Should I get low-cut or mid-cut hiking boots?

Oboz’ “Sawtooth II” model in the low and mid option on top of Horsetooth Rock in Fort Collins, Colorado.

When it comes having a great adventure, it often starts with picking the right gear. One of the most essential pieces of gear you can invest in when it comes to exploring outside are your boots. Here’s a breakdown of the pros and cons of both low-cut and mid-cut hiking boots – two of the most popular styles you’ll see on the trail.

Low-Cut Boots


Typically cooler – Less material often means less trapped heat. If you’re always hiking in hot destinations or have feet that get particularly warm, a lower cut might be the right choice. Opting out of waterproofing can also help your feet keep their cool.

Typically lighter – Less material also means less weight. If you’re on a long trail, this can make a big difference. For example, the lower cut of the Oboz Sawtooth II weigh 15.8 ounces each, while the mid-cut option is 17.6 ounces (pictured above for comparison). Bump that up to 19.5 ounces if they’re the waterproof variety.

Less space to pack – Smaller things fit in smaller places. Plain and simple.

Less clunkiness – One thing I really like about the smaller boot comparatively is that it feels more like wearing a tennis shoe than typical hiking footwear. I feel like this allows me to be more accurate with my step placement (though a step with a mid-cut boot can sometimes feel more sturdy).


The biggest downside when it comes to low-cut boots is the lack of protection for your ankles. You’ve got less ankle support and your ankles are exposed to low-lying brush and rocks you might be passing through.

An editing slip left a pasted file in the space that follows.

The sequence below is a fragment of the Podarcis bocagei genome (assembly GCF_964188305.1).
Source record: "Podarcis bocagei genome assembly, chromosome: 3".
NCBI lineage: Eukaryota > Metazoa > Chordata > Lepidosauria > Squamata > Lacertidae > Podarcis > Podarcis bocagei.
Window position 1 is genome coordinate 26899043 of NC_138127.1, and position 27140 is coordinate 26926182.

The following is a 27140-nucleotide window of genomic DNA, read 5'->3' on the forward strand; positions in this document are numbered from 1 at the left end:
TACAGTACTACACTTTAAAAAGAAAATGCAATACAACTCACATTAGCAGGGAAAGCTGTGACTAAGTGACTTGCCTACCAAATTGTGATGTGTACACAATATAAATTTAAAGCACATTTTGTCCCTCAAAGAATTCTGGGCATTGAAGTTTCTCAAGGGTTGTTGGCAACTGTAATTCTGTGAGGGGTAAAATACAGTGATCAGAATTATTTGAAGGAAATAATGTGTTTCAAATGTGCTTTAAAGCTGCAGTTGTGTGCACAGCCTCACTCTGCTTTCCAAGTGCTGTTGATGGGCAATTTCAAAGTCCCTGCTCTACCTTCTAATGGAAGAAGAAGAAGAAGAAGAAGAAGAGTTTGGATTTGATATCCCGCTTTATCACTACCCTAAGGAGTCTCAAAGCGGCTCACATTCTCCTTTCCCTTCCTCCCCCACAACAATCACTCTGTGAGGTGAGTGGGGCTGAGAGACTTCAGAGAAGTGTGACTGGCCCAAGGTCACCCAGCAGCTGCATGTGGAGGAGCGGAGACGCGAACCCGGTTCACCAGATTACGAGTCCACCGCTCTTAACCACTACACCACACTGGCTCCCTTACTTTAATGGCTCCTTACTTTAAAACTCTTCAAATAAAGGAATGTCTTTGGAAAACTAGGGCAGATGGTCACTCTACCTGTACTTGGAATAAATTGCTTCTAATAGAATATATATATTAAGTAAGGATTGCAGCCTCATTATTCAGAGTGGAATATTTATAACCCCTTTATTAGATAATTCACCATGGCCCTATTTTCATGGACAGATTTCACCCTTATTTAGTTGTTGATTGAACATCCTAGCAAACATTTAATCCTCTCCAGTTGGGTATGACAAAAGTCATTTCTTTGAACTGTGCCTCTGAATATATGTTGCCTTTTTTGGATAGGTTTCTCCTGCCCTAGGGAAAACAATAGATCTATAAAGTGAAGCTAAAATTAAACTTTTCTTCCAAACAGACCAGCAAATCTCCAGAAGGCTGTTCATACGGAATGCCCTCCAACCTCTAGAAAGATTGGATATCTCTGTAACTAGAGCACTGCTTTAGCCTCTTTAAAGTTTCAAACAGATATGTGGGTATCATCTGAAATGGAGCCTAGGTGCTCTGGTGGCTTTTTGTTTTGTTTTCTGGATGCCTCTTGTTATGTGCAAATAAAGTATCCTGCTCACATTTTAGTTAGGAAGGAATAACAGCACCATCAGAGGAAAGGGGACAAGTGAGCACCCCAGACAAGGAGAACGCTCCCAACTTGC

When to wear:

Wear your low-cut hiking boots on well-established trails where ankle support won’t be as big of a need compared to a more rugged hike.

Mid-Cut Boots


Additional ankle support – Mid-cut boots typically have a lacing system that includes the ankle, giving the ankle essential support needed for protection on rocky terrain. If you want to make sure your ankles are protected, the mid-cut boot is the way to go.

Keeps more dirt out – A higher cut will help to keep dirt and small rocks out of your shoe. It can be extremely frustrating when you have to constantly keep taking off your boots to shake them out while trying to hike and this can help eliminate some of that frustration.

Protects your ankles –In addition to simply providing extra ankle support, a higher-cut boot will also give your ankle additional protection from brush and rocks you might be passing through.

Better foot support for heavy loads – If you’re carrying a big backpack, you’ll want to make sure you’ve got the foot support needed for safely traveling with the added weight. A bigger boot will likely give you this.


In my opinion, the biggest con to mid-cut boots is their clunkiness when compared to low-cut boots. If you’re like me and have sweaty feet, you’ll also probably notice mid-cut boots being quite a bit warmer – especially when waterproofed.

When to wear:

Wear your mid-cut boots on rugged or rocky terrain where you might need additional protection. It’s also a good idea to wear them when you’ll be traveling long distances with a heavy pack.

In Closing

When it comes to choosing boots, it’s very important that you choose the right boot for the experience. My recommendation is that you invest in a good pair of both the low-cut and mid-cut styles. This can sometimes be made easy by finding a model of boots you like that’s available in both the low-cut and mid-cut variety, like the Oboz Sawtooth IIs. In these cases, the mid-cut and low-cut will typically have a similar foot-feel, while the varied cuts make each version great for specific trails.



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